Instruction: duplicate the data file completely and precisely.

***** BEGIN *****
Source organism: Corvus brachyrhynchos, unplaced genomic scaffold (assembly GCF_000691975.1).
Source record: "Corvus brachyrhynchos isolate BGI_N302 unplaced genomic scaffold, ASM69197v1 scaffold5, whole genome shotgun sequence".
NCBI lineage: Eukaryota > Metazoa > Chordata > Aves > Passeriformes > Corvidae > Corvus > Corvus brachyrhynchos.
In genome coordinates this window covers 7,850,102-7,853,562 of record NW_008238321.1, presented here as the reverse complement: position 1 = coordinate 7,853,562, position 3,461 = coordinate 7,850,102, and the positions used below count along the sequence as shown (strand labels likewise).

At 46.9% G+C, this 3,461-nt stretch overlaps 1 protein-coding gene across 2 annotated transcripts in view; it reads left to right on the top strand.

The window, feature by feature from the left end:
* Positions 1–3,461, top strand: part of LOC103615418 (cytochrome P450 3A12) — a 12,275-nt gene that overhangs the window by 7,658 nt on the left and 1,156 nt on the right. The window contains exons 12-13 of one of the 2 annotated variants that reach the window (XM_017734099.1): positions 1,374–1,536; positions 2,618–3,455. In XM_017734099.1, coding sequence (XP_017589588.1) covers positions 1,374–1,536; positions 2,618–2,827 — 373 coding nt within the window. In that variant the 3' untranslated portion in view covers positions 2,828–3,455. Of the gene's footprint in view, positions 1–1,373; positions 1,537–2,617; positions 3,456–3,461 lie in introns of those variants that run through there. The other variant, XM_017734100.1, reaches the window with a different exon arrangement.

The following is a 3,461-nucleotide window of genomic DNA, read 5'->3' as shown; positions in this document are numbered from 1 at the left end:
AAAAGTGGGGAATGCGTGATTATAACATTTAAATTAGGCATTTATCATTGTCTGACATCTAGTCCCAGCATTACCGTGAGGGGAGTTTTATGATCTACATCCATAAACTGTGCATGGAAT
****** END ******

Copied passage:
Source organism: Corvus brachyrhynchos, unplaced genomic scaffold (assembly GCF_000691975.1).
Source record: "Corvus brachyrhynchos isolate BGI_N302 unplaced genomic scaffold, ASM69197v1 scaffold5, whole genome shotgun sequence".
NCBI lineage: Eukaryota > Metazoa > Chordata > Aves > Passeriformes > Corvidae > Corvus > Corvus brachyrhynchos.
In genome coordinates this window covers 7,850,102-7,853,562 of record NW_008238321.1, presented here as the reverse complement: position 1 = coordinate 7,853,562, position 3,461 = coordinate 7,850,102, and the positions used below count along the sequence as shown (strand labels likewise).

At 46.9% G+C, this 3,461-nt stretch overlaps 1 protein-coding gene across 2 annotated transcripts in view; it reads left to right on the top strand.

The window, feature by feature from the left end:
* Positions 1–3,461, top strand: part of LOC103615418 (cytochrome P450 3A12) — a 12,275-nt gene that overhangs the window by 7,658 nt on the left and 1,156 nt on the right. The window contains exons 12-13 of one of the 2 annotated variants that reach the window (XM_017734099.1): positions 1,374–1,536; positions 2,618–3,455. In XM_017734099.1, coding sequence (XP_017589588.1) covers positions 1,374–1,536; positions 2,618–2,827 — 373 coding nt within the window. In that variant the 3' untranslated portion in view covers positions 2,828–3,455. Of the gene's footprint in view, positions 1–1,373; positions 1,537–2,617; positions 3,456–3,461 lie in introns of those variants that run through there. The other variant, XM_017734100.1, reaches the window with a different exon arrangement.

The following is a 3,461-nucleotide window of genomic DNA, read 5'->3' as shown; positions in this document are numbered from 1 at the left end:
AAAAGTGGGGAATGCGTGATTATAACATTTAAATTAGGCATTTATCATTGTCTGACATCTAGTCCCAGCATTACCGTGAGGGGAGTTTTATGATCTACATCCATAAACTGTGCATGGAAT